0• Unanticipated behavior – downturns are inherently stressful and that stress sometimes causes otherwise dedicated, and rational, shareholders to behave erratically. Previously unseen behaviors like loss of motivation, outbursts of anger, ethical lapses, excessive concentration on compensation matters, etc. can surface – especially among shareholders who are experiencing a recession for the first time as an owner. This erratic behavior can produce stress cracks in otherwise solid ownership dynamics, to the point where individuals may begin to question their commitment to remaining a shareholder and the firm may begin to question earlier decisions to bring certain individuals into positions of ownership.
0While there are other possible troubles, taken as a whole these sorts of problems can exacerbate the already considerable uncertainties in a design firm’s operating environment. That uncertainty produces high levels of anxiety – even antagonism – among potential sellers and potential buyers. OT transactions that otherwise might be relatively easy to implement during “good times” suddenly become much more complicated, if not impossible, to complete.
Flexibility is the key.
0Ownership transition plans should strive to achieve a reasonable balance between “predictability” and “flexibility”. Both buyers and sellers need (and want) some reasonable capacity to predict exactly how the OT will unfold – within reasonable limits. However, because we operate in an uncertain environment, firms developing OT plans must do so in a manner that reflects that inescapable uncertainty.
0For example, in hard times, it is not uncommon for an existing shareholder to unexpectedly and unilaterally decide that he (or she) wants to retire early – perhaps because work isn’t much fun any more, or perhaps in order to lock in a higher share price than might otherwise be available if he (she) delayed retirement for another few years.
0When this happens, if there are no other qualified employees available with the means to purchase the retiring shareholder’s shares, in most cases the firm will be obligated to acquire those shares – probably under conditions when cash already is scarce. To accommodate a ‘surprise’ like this, firms should build flexibility into their OT plans by giving the Board the discretion to lengthen the payout period (say, from three years to five) when a shareholder unilaterally decides to start selling shares prior to normal retirement age – i.e. prior to age 65.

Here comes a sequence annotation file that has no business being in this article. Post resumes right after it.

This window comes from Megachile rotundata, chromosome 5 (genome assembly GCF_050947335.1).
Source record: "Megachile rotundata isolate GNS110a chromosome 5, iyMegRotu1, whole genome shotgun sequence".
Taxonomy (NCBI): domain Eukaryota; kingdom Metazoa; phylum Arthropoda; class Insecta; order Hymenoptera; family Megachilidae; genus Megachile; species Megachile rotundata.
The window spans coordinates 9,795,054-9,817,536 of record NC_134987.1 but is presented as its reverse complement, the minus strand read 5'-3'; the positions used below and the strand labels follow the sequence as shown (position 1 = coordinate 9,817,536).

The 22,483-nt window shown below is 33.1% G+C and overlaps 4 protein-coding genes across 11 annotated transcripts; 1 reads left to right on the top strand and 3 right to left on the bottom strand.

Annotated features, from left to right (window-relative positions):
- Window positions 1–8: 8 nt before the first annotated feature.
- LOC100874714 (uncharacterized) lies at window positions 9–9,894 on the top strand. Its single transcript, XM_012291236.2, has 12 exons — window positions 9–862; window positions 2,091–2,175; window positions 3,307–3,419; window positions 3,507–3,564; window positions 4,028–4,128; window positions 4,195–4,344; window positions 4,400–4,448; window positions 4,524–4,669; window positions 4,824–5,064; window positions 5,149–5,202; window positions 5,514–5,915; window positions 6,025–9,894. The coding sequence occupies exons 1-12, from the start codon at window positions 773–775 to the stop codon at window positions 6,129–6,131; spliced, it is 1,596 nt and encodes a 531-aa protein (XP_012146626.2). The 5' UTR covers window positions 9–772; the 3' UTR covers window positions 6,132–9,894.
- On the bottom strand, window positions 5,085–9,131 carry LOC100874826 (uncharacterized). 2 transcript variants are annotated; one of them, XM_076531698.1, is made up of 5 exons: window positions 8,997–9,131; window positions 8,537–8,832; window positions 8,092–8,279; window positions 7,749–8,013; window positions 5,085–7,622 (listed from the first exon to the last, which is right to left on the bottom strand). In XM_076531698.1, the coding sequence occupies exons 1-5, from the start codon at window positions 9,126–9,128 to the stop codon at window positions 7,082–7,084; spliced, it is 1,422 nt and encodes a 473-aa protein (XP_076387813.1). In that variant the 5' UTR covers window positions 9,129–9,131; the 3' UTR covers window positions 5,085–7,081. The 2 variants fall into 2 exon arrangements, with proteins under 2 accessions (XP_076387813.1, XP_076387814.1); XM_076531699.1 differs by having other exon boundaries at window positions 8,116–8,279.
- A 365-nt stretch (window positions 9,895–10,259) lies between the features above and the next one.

0Even in good economic times, ownership transition can be a very complex process for most firms – especially small to medium sized firms that don’t experience the routine transfer of shares among employees. When a severe economic downturn overlaps an already complex process, bad things can happen, especially when those contingencies were not adequately considered when the plan was designed originally.
0Firms wishing to undertake an orderly OT process already must grapple with the large range of unfamiliar issues. For the reasons outlined above, such firms also need to take whatever additional time is necessary to think about possible ‘worst case scenarios’ and decide – in advance – how the group of shareholders will respond if such scenarios do, in fact, become a reality.
About the author: In 1981 Robert P. Smith AIA established a consulting firm that operates today as ManageYourDesignFirm.com. Robert holds a B. Architecture degree from GA Tech and an MBA from Harvard. During his career, Robert has allocated his time among three main activities: a) design firm management; b) real estate development; and c) management consulting. This broad exposure to the many dimensions of our industry provides Robert with an unusually robust perspective on what is needed for a design firm to achieve success – and sustain that success – over time.